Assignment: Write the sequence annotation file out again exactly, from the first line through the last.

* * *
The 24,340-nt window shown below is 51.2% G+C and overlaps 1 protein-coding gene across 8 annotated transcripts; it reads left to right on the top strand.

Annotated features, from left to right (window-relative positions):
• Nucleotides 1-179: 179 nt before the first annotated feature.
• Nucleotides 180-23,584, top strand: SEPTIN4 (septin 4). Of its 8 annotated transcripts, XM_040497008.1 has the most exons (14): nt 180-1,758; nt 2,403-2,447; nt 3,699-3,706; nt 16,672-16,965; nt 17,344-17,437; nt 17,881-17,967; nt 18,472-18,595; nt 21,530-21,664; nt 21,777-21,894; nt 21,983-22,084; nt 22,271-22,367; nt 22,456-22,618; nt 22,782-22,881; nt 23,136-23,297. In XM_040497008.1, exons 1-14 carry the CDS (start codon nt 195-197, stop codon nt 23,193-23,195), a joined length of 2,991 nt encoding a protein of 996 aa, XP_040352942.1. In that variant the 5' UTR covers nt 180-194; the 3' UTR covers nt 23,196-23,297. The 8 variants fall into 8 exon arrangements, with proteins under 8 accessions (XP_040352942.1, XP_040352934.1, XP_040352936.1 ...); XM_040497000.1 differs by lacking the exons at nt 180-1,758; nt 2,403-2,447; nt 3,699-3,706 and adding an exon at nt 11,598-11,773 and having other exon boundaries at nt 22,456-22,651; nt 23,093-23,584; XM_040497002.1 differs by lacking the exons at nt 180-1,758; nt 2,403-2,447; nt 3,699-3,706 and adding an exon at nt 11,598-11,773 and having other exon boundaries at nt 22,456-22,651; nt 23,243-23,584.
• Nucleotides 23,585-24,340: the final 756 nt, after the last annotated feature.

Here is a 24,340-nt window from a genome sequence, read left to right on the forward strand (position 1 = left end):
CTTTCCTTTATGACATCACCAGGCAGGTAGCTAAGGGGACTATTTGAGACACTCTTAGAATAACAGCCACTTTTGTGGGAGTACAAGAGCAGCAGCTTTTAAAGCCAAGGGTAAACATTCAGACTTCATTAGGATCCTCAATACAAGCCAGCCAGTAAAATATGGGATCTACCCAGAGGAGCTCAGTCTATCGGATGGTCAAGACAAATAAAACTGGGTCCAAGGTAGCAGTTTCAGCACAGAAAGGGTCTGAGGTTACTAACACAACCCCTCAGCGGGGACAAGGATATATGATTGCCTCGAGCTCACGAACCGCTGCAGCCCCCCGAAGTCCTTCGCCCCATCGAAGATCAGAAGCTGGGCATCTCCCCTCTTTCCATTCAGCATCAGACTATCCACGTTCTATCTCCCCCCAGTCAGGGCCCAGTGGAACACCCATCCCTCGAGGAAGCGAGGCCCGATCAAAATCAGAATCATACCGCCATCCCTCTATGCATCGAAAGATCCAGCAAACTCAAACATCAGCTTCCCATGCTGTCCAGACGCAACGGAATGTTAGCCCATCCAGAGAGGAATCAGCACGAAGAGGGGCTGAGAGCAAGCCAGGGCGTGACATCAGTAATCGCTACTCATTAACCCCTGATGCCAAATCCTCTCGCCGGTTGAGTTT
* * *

The 24,340-nt window shown below is 51.2% G+C and overlaps 1 protein-coding gene across 8 annotated transcripts; it reads left to right on the top strand.

Annotated features, from left to right (window-relative positions):
• Nucleotides 1-179: 179 nt before the first annotated feature.
• Nucleotides 180-23,584, top strand: SEPTIN4 (septin 4). Of its 8 annotated transcripts, XM_040497008.1 has the most exons (14): nt 180-1,758; nt 2,403-2,447; nt 3,699-3,706; nt 16,672-16,965; nt 17,344-17,437; nt 17,881-17,967; nt 18,472-18,595; nt 21,530-21,664; nt 21,777-21,894; nt 21,983-22,084; nt 22,271-22,367; nt 22,456-22,618; nt 22,782-22,881; nt 23,136-23,297. In XM_040497008.1, exons 1-14 carry the CDS (start codon nt 195-197, stop codon nt 23,193-23,195), a joined length of 2,991 nt encoding a protein of 996 aa, XP_040352942.1. In that variant the 5' UTR covers nt 180-194; the 3' UTR covers nt 23,196-23,297. The 8 variants fall into 8 exon arrangements, with proteins under 8 accessions (XP_040352942.1, XP_040352934.1, XP_040352936.1 ...); XM_040497000.1 differs by lacking the exons at nt 180-1,758; nt 2,403-2,447; nt 3,699-3,706 and adding an exon at nt 11,598-11,773 and having other exon boundaries at nt 22,456-22,651; nt 23,093-23,584; XM_040497002.1 differs by lacking the exons at nt 180-1,758; nt 2,403-2,447; nt 3,699-3,706 and adding an exon at nt 11,598-11,773 and having other exon boundaries at nt 22,456-22,651; nt 23,243-23,584.
• Nucleotides 23,585-24,340: the final 756 nt, after the last annotated feature.

Here is a 24,340-nt window from a genome sequence, read left to right on the forward strand (position 1 = left end):
CTTTCCTTTATGACATCACCAGGCAGGTAGCTAAGGGGACTATTTGAGACACTCTTAGAATAACAGCCACTTTTGTGGGAGTACAAGAGCAGCAGCTTTTAAAGCCAAGGGTAAACATTCAGACTTCATTAGGATCCTCAATACAAGCCAGCCAGTAAAATATGGGATCTACCCAGAGGAGCTCAGTCTATCGGATGGTCAAGACAAATAAAACTGGGTCCAAGGTAGCAGTTTCAGCACAGAAAGGGTCTGAGGTTACTAACACAACCCCTCAGCGGGGACAAGGATATATGATTGCCTCGAGCTCACGAACCGCTGCAGCCCCCCGAAGTCCTTCGCCCCATCGAAGATCAGAAGCTGGGCATCTCCCCTCTTTCCATTCAGCATCAGACTATCCACGTTCTATCTCCCCCCAGTCAGGGCCCAGTGGAACACCCATCCCTCGAGGAAGCGAGGCCCGATCAAAATCAGAATCATACCGCCATCCCTCTATGCATCGAAAGATCCAGCAAACTCAAACATCAGCTTCCCATGCTGTCCAGACGCAACGGAATGTTAGCCCATCCAGAGAGGAATCAGCACGAAGAGGGGCTGAGAGCAAGCCAGGGCGTGACATCAGTAATCGCTACTCATTAACCCCTGATGCCAAATCCTCTCGCCGGTTGAGTTT